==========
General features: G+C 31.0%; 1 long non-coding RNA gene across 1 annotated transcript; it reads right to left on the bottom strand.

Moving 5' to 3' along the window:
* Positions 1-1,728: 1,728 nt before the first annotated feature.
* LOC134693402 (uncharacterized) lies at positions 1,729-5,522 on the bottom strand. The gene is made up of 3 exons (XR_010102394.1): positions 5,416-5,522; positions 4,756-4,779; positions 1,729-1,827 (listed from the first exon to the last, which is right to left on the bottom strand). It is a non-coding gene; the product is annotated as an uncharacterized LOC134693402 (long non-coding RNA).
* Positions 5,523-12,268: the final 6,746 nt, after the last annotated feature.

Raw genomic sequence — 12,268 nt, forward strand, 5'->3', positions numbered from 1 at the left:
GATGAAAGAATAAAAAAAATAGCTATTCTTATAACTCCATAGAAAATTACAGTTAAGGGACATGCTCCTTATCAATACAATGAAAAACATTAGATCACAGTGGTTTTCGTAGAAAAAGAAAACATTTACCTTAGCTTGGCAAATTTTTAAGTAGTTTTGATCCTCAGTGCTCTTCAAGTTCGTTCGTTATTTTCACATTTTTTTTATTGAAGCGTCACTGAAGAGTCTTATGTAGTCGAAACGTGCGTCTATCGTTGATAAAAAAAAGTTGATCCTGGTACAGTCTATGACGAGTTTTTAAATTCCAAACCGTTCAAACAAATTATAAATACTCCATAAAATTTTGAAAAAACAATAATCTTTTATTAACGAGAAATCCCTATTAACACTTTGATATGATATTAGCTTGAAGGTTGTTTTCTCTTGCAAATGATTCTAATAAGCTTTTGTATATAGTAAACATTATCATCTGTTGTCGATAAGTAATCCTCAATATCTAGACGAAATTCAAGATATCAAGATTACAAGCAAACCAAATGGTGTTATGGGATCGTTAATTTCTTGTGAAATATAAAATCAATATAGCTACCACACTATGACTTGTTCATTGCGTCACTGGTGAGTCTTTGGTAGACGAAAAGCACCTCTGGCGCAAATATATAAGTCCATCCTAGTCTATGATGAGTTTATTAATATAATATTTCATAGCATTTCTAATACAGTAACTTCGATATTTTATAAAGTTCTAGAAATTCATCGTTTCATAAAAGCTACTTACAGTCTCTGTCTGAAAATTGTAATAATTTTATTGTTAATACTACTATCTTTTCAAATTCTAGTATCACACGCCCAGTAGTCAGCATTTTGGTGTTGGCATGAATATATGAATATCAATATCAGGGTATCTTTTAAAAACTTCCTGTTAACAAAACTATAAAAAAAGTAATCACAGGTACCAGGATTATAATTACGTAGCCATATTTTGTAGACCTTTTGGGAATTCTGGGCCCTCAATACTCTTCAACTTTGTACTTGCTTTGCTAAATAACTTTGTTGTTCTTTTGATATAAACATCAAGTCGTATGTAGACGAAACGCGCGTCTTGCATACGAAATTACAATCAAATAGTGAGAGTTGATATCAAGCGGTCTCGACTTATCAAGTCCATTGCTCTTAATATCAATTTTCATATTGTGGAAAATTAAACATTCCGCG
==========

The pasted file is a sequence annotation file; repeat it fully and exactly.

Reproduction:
General features: G+C 31.0%; 1 long non-coding RNA gene across 1 annotated transcript; it reads right to left on the bottom strand.

Moving 5' to 3' along the window:
* Positions 1-1,728: 1,728 nt before the first annotated feature.
* LOC134693402 (uncharacterized) lies at positions 1,729-5,522 on the bottom strand. The gene is made up of 3 exons (XR_010102394.1): positions 5,416-5,522; positions 4,756-4,779; positions 1,729-1,827 (listed from the first exon to the last, which is right to left on the bottom strand). It is a non-coding gene; the product is annotated as an uncharacterized LOC134693402 (long non-coding RNA).
* Positions 5,523-12,268: the final 6,746 nt, after the last annotated feature.

Raw genomic sequence — 12,268 nt, forward strand, 5'->3', positions numbered from 1 at the left:
GATGAAAGAATAAAAAAAATAGCTATTCTTATAACTCCATAGAAAATTACAGTTAAGGGACATGCTCCTTATCAATACAATGAAAAACATTAGATCACAGTGGTTTTCGTAGAAAAAGAAAACATTTACCTTAGCTTGGCAAATTTTTAAGTAGTTTTGATCCTCAGTGCTCTTCAAGTTCGTTCGTTATTTTCACATTTTTTTTATTGAAGCGTCACTGAAGAGTCTTATGTAGTCGAAACGTGCGTCTATCGTTGATAAAAAAAAGTTGATCCTGGTACAGTCTATGACGAGTTTTTAAATTCCAAACCGTTCAAACAAATTATAAATACTCCATAAAATTTTGAAAAAACAATAATCTTTTATTAACGAGAAATCCCTATTAACACTTTGATATGATATTAGCTTGAAGGTTGTTTTCTCTTGCAAATGATTCTAATAAGCTTTTGTATATAGTAAACATTATCATCTGTTGTCGATAAGTAATCCTCAATATCTAGACGAAATTCAAGATATCAAGATTACAAGCAAACCAAATGGTGTTATGGGATCGTTAATTTCTTGTGAAATATAAAATCAATATAGCTACCACACTATGACTTGTTCATTGCGTCACTGGTGAGTCTTTGGTAGACGAAAAGCACCTCTGGCGCAAATATATAAGTCCATCCTAGTCTATGATGAGTTTATTAATATAATATTTCATAGCATTTCTAATACAGTAACTTCGATATTTTATAAAGTTCTAGAAATTCATCGTTTCATAAAAGCTACTTACAGTCTCTGTCTGAAAATTGTAATAATTTTATTGTTAATACTACTATCTTTTCAAATTCTAGTATCACACGCCCAGTAGTCAGCATTTTGGTGTTGGCATGAATATATGAATATCAATATCAGGGTATCTTTTAAAAACTTCCTGTTAACAAAACTATAAAAAAAGTAATCACAGGTACCAGGATTATAATTACGTAGCCATATTTTGTAGACCTTTTGGGAATTCTGGGCCCTCAATACTCTTCAACTTTGTACTTGCTTTGCTAAATAACTTTGTTGTTCTTTTGATATAAACATCAAGTCGTATGTAGACGAAACGCGCGTCTTGCATACGAAATTACAATCAAATAGTGAGAGTTGATATCAAGCGGTCTCGACTTATCAAGTCCATTGCTCTTAATATCAATTTTCATATTGTGGAAAATTAAACATTCCGCG